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Everything posted by Ktecca

  1. 1. While the interactions are purposefully "distant", you can tell the attraction is in play. In the first scene Eddy is outward with his affection for MacDonald, she is the "girl of the time" to fit with the playboy character. She is clear that she won't be one of his girls. However in scene 2, it is clear that she is attracted to the Eddy character, more that she wants to convey and is embarrassed by her inability to master the crowd in the way that she is singing. She is too prim to utilize her sexuality to attract attention. 2. This is the first Nelson Eddy, Janette MacDonald movie t
  2. 1. I agree the film plays up the brighter perspective as during the depression the theatre may not be filled to capacity nor would money be "wasted" on such an flower display. I also agree with the thoughts of others as to tipping with the 5 pound note. 2. I believe in other Depression clips there will be continued themes of the beautiful woman, competition for talent and using subversion to challenge competitors. 3. Pre-code I would have expected for Ziegfeld to be waiting in the star's dressing room, the star to be more seductively dressed and perhaps a wardrobe change in the
  3. I also wish to thank Professor Edwards and TCM. I have always loved classic films for multiple reasons but I have never looked at them as I do now. What has started for me by your opening the door to the 50 years of Hitchcock films, I will carry into others e.g. really looking at the opening scenes, listening to the crescendos in the soundtrack, watching the camera shots, wondering what importance a prop is going to have later in the plot, watching for the MacGuffin - if there is one. As you stated, knowing Hitchcock made films from the 20's through the 70's is astounding. I wonder what he
  4. Four films that come to mind: "The Devils Own" - Harrison Ford/Brad Pitt "Primal Fear" - Richard Gere "What Lies Beneath" - Harrison Ford "The Jackal" - Richard Gere These films all are driven by a MacGuffin but the issues really relate to the psychological suspense related to the characters and their choices/conflicts within the films. They all have an element of a "chase" with a time element looming and in several, the audience has information heightening the suspense, that the protagonist does not. Any of these actors would be excellent choices for Hitchcock to c
  5. I agree with many of those posted, I would add Jennifer Lawrence as actress; definitely Hans Zimmer, John Williams and James Horner - composers; Christopher Nolan, Alejandro Gonzalez Inarritu - Directors and Hoyte Van Hoytema, John Toll, Emmaneul Lubezki and Wally Pfister - cinematographers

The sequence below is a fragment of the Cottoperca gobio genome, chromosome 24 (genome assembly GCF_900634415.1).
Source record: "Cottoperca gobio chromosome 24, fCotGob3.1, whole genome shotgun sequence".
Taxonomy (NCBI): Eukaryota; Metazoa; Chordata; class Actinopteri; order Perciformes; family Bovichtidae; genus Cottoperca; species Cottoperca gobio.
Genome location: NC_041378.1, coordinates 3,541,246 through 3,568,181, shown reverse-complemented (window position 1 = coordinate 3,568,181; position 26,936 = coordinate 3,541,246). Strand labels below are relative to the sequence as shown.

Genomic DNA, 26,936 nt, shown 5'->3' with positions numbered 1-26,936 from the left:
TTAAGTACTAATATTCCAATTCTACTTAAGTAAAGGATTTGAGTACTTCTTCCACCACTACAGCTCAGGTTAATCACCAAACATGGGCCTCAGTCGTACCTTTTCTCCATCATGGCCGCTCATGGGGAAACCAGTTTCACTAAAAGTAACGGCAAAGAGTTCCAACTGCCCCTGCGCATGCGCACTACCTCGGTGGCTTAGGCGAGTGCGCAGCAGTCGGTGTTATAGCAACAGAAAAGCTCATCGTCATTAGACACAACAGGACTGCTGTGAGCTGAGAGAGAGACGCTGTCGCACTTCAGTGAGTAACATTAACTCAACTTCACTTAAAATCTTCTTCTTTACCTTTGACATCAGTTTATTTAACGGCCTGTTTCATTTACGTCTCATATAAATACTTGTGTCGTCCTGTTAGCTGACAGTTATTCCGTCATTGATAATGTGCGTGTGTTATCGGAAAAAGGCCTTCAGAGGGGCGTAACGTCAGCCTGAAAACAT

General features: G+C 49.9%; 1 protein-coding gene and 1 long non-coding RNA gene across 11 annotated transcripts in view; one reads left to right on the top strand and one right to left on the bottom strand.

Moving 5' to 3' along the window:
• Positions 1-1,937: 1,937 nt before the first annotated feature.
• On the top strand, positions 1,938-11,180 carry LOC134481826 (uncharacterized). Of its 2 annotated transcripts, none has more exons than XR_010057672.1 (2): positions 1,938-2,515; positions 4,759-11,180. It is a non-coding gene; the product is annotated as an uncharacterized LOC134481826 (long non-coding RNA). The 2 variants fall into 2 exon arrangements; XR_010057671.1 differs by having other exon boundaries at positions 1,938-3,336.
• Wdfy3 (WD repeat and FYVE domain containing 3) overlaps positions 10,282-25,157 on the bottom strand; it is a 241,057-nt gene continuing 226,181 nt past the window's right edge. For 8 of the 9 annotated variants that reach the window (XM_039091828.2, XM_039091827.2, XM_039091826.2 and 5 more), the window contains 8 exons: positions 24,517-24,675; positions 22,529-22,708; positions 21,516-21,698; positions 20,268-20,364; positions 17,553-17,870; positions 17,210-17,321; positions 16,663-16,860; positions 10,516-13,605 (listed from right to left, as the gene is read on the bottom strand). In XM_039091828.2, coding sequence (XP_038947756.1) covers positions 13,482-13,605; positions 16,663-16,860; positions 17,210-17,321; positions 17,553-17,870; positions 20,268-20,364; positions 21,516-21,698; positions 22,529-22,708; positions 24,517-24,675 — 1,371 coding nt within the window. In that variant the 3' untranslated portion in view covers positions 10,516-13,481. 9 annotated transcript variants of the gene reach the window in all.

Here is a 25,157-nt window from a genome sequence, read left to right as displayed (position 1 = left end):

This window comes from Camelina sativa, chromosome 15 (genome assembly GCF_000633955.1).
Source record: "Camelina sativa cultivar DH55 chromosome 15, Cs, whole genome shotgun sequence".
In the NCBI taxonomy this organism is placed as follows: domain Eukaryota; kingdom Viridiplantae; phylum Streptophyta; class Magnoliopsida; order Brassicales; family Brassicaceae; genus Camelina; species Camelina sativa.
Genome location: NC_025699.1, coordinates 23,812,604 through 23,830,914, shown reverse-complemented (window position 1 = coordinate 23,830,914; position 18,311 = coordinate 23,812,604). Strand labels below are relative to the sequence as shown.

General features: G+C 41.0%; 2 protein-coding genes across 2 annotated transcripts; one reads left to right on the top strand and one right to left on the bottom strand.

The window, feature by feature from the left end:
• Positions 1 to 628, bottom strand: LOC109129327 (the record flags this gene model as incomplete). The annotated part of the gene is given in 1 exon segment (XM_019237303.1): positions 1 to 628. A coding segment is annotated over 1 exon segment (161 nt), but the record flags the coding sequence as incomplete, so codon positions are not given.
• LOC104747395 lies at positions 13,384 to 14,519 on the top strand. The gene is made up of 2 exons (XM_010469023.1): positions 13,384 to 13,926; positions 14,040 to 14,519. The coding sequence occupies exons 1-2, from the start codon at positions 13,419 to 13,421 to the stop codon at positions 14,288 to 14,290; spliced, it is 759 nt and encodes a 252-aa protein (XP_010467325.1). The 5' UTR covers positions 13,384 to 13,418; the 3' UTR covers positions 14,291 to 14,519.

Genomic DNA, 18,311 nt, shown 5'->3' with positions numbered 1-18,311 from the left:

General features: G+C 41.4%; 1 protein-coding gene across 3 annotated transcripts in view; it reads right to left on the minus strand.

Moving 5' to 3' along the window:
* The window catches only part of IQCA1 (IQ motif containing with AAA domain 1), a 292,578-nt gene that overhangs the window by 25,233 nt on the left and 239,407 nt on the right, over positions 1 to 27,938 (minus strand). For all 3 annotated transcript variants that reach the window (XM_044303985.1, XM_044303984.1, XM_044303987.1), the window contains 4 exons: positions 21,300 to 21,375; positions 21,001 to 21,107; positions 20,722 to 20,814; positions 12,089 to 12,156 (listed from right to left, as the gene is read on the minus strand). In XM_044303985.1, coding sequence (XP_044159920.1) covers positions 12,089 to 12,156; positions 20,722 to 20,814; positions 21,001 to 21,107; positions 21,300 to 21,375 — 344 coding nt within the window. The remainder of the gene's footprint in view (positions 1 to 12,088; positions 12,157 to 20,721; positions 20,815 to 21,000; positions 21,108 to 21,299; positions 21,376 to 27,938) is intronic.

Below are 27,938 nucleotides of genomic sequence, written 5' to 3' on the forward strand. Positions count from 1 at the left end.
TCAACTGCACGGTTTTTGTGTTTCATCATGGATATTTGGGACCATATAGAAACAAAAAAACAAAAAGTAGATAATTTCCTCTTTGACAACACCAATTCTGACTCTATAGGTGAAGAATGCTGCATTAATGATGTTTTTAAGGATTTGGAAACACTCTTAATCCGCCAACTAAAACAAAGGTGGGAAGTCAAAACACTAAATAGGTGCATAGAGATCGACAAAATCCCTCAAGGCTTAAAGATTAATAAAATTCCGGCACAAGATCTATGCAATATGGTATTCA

6. What challenged you the most as a Director in turning the iconic "shower scene" into the basis for the documentary "78/52" and when will we be able to see it?
  7. In the opening scene of “The Lodger” a silent scream indicates a dead body, the scene is dark and panic/chaos is apparent in the crowd with their facial features. The scene was set to appear somewhat chaotic. In "Frenzy", the scene is controlled and purposeful e.g. a public gathering. Even when the crowd spots the dead body, more curiosity than panic is conveyed. Common touches I observed: the Hitchcock cameo, a public location with London introduced as part of the scene, crowds and an early introduction to the focus of the film. In "Frenzy" it appears Hitchcock starts with the body a
  8. 1. Music is frantic and aggressive – sets up the audience for the pace of the movie that is coming 2. He is setting scene for potentially adulterous relationship at least one out of the norm – at this time both of these people have work obligations and the reference to “lunch” that she brought implies they have done this previously. Voyeuristic POV shooting through the window, reminds me of the scenes of the various apartments in Rear Window 3. Marion “directs” the John Gavin character as to what she will and will not do in the future and what her expectations are for marri
  9. 1. As mentioned in the curator's note, this scene operates as a prelude to the main story. What do we learn about the character of Uncle Charlie in this prelude? Be specific. Uncle Charlie appears arrogant and nonchalant as he lays on the bed with his cigar, money on the floor and starring at the ceiling. He suspects someone will be coming for him and doesn't appear to care because "you've got nothing on me." However, in throwing the glass - he also shows an anger that what he knew was going to happen - did catch up with him. 2. In what ways does this opening remind you of watching
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